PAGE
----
Financial markets never sleep.
The trade in financial instruments has long been a global marketplace, operating round the clock. But increasingly, market continuity is maintained not only by human intervention, but also by algorithmic tools. This has brought with it huge client benefits: executing trades at an unprecedented pace and volume, lowering costs, increasing accuracy, and removing human fallibility and emotional biases.
In short, algorithms are helping to deliver financial services better and faster, providing a huge boost to the wider economy.
This shift brings with it a new risk landscape, requiring a new taxonomy. While prudential management of the financial system has traditionally focused on the strength of banks balance sheets, regulators are increasingly looking at banks operational resilience and the adequacy of their systems.
As the Bank of England pointed out in its latest Financial Stability Review, the pace of financial markets through algorithmic trading (“algo trade”) and the liquidity within these automated markets are amplifying the impact of any mis-programming or technology glitches. This poses threats to the stability of both individual banks and the wider financial system.
The investigation by the Prudential Regulation Authority (PRA) into the sterling flash crash of October 2016, during which the pound depreciated by nine per cent in few minutes against the dollar, raised the importance of managing both excessive volatility and the potential risks to the marketplace.
The PRA has since issued a supervisory statement on the risk management and governance of algo trade, and called for accountability among banks management body, making “algo risk” a matter in the boardroom as well as on the trading floor. This follows the FCAs review of algo trade compliance in February, published just weeks after the implementation of MiFID II, under which algo trade became a regulated activity for the first time in Europe.
The regulators expectations on mitigating risks associated with algorithmic trading are high. But making algorithms behave is no easier than restraining the behaviour of rogue traders.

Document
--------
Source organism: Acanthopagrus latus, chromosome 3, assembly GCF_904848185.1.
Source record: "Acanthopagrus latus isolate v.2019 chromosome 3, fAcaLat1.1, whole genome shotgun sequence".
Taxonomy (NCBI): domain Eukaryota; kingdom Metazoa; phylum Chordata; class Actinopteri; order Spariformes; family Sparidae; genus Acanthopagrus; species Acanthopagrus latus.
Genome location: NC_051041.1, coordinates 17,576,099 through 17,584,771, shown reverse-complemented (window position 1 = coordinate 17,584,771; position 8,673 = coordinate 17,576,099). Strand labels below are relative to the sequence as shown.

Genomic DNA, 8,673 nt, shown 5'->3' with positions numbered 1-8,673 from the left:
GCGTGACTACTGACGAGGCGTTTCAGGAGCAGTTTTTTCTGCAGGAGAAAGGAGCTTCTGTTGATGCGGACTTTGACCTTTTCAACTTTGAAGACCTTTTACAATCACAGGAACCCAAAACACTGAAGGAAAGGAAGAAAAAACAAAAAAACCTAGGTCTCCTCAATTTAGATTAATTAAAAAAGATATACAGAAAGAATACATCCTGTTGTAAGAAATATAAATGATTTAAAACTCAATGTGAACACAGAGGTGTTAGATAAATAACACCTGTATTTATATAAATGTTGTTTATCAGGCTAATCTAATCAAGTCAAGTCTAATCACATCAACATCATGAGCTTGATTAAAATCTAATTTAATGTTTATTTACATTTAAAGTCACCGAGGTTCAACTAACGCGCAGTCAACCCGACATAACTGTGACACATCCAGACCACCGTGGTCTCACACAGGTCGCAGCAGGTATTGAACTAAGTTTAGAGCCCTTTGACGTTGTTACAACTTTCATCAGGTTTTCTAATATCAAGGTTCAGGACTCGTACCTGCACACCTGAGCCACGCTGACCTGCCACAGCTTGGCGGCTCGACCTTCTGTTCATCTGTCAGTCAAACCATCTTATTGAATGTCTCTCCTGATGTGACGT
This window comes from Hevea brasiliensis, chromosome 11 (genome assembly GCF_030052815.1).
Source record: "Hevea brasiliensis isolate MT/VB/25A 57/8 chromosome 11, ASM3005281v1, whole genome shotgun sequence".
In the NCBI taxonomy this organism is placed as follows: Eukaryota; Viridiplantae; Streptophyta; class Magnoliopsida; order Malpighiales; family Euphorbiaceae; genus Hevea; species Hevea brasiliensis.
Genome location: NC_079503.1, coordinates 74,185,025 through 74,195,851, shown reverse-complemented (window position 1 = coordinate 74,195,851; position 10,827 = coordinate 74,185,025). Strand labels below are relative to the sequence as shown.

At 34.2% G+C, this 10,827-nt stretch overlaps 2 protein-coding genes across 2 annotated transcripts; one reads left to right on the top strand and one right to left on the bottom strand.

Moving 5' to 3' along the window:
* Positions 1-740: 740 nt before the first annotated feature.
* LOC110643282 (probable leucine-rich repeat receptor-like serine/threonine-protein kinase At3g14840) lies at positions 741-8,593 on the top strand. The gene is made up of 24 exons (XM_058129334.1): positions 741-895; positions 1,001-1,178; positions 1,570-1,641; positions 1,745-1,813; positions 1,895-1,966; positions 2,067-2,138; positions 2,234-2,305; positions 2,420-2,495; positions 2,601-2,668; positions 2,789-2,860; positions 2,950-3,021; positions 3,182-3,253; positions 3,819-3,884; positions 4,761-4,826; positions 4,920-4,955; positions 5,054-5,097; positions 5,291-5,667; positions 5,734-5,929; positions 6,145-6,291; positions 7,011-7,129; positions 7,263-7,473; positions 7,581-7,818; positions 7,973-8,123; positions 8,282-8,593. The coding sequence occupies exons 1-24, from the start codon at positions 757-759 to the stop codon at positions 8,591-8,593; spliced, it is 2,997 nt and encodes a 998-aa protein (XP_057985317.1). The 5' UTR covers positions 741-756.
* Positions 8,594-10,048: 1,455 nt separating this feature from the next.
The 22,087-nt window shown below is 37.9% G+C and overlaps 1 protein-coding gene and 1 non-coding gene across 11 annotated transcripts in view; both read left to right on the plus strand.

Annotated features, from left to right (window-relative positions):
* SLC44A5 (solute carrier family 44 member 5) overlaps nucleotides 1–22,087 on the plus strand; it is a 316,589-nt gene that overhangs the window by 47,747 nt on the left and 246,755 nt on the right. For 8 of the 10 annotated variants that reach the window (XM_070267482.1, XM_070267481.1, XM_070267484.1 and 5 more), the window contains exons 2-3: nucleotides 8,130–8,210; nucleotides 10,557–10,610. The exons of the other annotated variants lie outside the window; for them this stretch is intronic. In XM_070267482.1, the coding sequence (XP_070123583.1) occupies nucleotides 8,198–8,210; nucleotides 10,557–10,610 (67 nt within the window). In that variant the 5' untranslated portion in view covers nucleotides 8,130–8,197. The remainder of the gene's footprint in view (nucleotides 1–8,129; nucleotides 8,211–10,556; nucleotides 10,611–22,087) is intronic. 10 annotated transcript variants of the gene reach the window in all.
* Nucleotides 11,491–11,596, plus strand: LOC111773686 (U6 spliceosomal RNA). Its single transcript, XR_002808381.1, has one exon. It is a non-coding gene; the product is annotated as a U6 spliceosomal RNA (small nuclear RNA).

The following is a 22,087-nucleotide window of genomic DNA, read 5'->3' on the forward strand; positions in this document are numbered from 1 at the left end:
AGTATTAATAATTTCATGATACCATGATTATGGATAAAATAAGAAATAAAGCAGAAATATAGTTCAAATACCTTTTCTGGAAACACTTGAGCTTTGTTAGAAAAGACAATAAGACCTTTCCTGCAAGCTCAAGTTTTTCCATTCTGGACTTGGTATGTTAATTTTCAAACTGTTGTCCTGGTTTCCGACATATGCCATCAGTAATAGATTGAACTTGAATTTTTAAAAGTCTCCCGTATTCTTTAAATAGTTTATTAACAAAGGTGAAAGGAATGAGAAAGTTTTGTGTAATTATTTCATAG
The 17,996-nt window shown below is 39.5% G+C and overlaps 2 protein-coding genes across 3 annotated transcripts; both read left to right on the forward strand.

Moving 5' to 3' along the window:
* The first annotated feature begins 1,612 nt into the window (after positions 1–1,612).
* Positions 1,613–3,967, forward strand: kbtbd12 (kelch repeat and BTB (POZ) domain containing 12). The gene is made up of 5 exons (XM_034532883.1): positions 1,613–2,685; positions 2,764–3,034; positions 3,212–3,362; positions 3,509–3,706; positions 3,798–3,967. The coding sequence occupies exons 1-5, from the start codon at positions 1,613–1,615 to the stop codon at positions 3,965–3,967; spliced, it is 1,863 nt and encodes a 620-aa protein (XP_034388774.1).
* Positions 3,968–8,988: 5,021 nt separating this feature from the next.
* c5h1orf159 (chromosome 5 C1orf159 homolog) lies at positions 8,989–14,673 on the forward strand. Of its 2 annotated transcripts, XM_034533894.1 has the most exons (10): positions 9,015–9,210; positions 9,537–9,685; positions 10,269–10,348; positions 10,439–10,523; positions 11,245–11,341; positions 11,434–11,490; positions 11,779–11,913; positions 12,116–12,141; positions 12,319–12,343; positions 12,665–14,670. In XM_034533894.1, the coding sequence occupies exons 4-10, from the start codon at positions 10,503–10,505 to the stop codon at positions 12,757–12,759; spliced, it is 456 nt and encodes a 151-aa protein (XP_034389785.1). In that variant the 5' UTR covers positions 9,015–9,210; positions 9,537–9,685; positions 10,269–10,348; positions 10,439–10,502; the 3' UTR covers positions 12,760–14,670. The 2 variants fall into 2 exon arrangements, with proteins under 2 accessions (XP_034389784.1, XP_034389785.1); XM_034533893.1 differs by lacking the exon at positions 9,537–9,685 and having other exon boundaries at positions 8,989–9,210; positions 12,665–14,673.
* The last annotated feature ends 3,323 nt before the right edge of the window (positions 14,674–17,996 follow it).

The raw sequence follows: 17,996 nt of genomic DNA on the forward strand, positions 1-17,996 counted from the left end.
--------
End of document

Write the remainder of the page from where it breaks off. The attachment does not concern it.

There are myriad risks associated with algorithmic trading. Threats could arise from mis-specifications of models (due to flawed assumptions, for example), coding errors, or the misuse of such models.
Equally, such risks could be a result of a failure in the development, testing, or deployment of the IT systems used for algorithms trading, or due to the risk management team not fully understanding complex algorithmic models and failing to identify potential conduct or concentration risks.
The management of these sources of “algo risk” rarely sit within one team at banks. But anything which falls short of a holistic oversight could mean that connections between risks fall through the cracks, potentially threatening the banks stability should an unexpected market jitter occur. Knight Capitals near-bankruptcy experience, when a glitch in its trading systems cost the firm $440m worth of damage, should be a powerful reminder.
Containing algo risks is key to meeting regulators expectations and to maintaining the operational resilience of financial firms and systems. Doing so requires different departments at financial institutions to work together more effectively.
Identifying and closing gaps in risk and control frameworks will be key, and so will a rethink of the cultural dynamics at financial institutions.
As algorithms and machine learning drive more decisions, traders need to assume a more active custodian role of algo-driven activities. Equally, risk managers need to step up their challenge to the design and development of algorithms used in front offices.
As with voice-trading, firms that embed a risk-based culture in the construction, deployment, and ongoing use of their algorithms will be the clear long-term winners as competitors struggle to catch up with regulators supervisory requirements.